Second Symposium on ATP1A3 in disease – Concluding remarks

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Second Symposium on ATP1A3 in disease
Rome, 23 – 24 September 2013
Organized by
Institute of Medical Genetics, Catholic University, Rome
A.I.S.EA Onlus, Italian Patient Association for Alternating Hemiplegia of Childhood
Concluding Remarks
by Dr. David Goldstein
As many here may recall, we were unsure about whether we should hold the Second Symposium on ATP1A3 in disease so quickly after the first meeting (First Symposium on ATP1A3 in disease, Brussels, December 2012) . While we felt it was important to maintain the momentum and sense of community, we were also concerned that there may have been too little time for enough progress to have been made to warrant a meeting. Having listened to presentations and the discussions, it is clear to me that holding this Second Symposium was the right decision.
I would like to thank in particular our Italian hosts for their careful and thoughtful organizing of this meeting, and their gracious hospitality, in particular Drs. Fiorella Gurrieri, Giovanni Neri, and Danilo Tiziano and Filippo Franchini and Rosaria Vavassori. It was very brave indeed for them to take on this organizational task on such short notice, and they have done a masterful job.
I will not try and review the entire proceedings, but I would like to highlight just a few advancements that I think are particularly encouraging. Despite the very short time since the initial discoveries of the role of ATP1A3 in AHC, there has already been very significant progress made toward a systematic assessment of genotype-phenotype correlations. In particular, Drs. Arzimanoglou and Panagiotakaki reviewed preliminary results from an international consortium that strongly suggests that different ATP1A3 mutations are associated with different clinical outcomes, a conclusion consistent with the initial report from Japanese patients.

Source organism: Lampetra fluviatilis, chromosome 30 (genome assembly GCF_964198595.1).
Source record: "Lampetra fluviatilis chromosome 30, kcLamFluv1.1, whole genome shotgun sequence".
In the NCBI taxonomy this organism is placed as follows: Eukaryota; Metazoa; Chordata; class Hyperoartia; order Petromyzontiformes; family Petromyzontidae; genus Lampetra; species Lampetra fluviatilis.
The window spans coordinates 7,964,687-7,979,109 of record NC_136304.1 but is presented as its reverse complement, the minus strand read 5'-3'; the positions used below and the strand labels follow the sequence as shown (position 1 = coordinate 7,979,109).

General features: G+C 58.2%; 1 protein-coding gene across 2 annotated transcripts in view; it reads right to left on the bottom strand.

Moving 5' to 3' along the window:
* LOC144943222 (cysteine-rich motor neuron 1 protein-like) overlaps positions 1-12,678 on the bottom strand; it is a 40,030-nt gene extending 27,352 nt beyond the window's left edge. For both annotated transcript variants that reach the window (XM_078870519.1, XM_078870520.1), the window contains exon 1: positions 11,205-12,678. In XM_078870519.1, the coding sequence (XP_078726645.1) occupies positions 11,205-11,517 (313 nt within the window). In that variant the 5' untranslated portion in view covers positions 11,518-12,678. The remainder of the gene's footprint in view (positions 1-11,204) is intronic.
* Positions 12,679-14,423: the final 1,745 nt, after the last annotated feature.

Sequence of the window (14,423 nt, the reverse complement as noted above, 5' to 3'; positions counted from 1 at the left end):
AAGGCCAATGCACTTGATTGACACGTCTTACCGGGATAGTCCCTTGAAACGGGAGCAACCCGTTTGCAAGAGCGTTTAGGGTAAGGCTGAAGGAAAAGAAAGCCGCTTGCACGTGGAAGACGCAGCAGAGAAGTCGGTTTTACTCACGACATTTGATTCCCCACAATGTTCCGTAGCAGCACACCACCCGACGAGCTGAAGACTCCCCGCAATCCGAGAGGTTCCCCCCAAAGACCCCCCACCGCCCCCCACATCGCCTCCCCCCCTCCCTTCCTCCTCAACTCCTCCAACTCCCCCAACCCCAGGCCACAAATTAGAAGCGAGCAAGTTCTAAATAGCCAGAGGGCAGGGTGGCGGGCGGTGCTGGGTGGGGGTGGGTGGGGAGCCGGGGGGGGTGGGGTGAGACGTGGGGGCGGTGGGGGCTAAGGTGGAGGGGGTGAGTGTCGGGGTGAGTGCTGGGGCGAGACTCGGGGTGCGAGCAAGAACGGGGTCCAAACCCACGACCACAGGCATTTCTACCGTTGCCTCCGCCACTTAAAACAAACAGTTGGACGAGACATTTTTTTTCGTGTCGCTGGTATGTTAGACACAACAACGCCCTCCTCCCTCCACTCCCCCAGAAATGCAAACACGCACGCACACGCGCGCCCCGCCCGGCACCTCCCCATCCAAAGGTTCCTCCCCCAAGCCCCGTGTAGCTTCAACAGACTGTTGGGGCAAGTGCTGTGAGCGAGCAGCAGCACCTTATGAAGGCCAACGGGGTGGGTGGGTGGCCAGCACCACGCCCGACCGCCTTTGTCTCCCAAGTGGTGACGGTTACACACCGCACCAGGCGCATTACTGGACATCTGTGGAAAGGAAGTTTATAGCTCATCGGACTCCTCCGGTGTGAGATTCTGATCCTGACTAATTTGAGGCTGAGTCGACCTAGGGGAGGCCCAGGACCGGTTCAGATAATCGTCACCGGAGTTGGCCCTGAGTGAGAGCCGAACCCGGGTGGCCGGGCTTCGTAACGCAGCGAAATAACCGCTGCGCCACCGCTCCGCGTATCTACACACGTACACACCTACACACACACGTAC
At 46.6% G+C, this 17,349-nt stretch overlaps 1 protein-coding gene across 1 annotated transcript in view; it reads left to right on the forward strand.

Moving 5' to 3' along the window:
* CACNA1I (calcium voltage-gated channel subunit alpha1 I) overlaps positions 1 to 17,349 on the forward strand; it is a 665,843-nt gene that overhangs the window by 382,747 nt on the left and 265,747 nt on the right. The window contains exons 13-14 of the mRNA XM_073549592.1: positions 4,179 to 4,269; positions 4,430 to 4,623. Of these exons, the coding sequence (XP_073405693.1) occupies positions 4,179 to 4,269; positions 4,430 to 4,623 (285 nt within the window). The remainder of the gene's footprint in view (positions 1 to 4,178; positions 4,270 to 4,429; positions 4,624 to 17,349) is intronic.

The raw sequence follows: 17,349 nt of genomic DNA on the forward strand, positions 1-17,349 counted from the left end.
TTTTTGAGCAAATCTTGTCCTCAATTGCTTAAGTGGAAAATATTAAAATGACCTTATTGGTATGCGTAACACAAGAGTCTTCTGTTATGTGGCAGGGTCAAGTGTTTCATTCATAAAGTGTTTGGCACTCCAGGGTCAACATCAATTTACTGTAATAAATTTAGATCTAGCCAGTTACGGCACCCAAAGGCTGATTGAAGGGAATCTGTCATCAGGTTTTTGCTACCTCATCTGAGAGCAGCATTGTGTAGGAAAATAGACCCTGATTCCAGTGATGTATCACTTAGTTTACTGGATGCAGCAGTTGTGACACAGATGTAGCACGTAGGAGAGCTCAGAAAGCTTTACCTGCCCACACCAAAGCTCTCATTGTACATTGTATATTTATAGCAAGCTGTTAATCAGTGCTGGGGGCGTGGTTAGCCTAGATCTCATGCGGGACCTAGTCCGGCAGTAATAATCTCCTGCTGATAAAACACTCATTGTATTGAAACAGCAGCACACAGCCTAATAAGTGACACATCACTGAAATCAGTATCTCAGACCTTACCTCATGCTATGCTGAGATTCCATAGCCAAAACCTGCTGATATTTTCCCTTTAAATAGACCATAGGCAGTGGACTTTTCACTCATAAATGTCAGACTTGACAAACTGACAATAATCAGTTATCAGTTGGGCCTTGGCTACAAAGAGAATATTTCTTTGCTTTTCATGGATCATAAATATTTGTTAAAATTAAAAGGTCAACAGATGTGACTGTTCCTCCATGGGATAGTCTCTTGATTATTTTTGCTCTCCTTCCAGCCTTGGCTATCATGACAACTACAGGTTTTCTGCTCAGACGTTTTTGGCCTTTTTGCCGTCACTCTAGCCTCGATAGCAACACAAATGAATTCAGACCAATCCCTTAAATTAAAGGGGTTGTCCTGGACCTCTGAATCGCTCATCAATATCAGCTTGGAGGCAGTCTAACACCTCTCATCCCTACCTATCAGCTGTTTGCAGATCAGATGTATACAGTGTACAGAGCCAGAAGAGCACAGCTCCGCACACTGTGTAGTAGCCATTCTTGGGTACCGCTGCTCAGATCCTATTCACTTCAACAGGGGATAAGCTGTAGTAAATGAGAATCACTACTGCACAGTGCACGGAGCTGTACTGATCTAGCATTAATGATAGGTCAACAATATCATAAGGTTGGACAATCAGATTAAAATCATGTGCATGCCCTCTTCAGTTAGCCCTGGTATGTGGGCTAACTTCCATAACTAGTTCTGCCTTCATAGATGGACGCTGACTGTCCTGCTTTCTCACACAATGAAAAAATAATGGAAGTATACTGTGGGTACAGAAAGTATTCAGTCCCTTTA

Likewise, there has also been significant progress in characterizing the functional effects of disease-causing mutations. In particular, Dr. Petrou’s lab has shown that both AHC and RDP (Rapid-Onset Dystonia Parkinsonism) mutations are associated with a complete loss of the “normal” function of ATP1A3, transporting sodium ions out of cells, and potassium ions into cells.
This observation, also clearly predicted from structure function modeling, emphasizes the key question of how the mutations causing RDP differ from those causing AHC. A tantalizing hint of potential differences came from the work of Dr. Koenderink, suggesting that proteins carrying the AHC mutations may respond differently to oubain-like compounds compared with those causing RDP. Also relevant here is the remarkable resolution emerging from Dr. Nissen and his colleagues in modeling the effects of AHC and RDP mutations in detailed structural models of the ATP1A3 protein. This work holds the real promise of being able to model in silico how candidate compounds may influence the effect of these disease-causing mutations. There also has been impressive progress in the development of D801N and D801Y mice that undoubtedly will help us better understand the pathophysiology unique to the two diseases.

The other main lesson I drew from this meeting is less technical, but no less important. It is clear to me that translating the genetic discovery of the cause of AHC into new, and desperately needed treatments, will only come from dedicated and cooperative science. We are blessed in ATP1A3 research in having the committed involvement of a community of some of the strongest scientists working today in a remarkably broad range of scientific disciplines, from human genetics through electrophysiology, structural biology, animal models, and clinical expertise. Finally, combining in this meeting, as is our custom, scientists at the cutting edge of their fields with the families of patients and their representatives serves to both remind us of why we are doing this work and to motivate us to continue to work together as a team to find new treatments.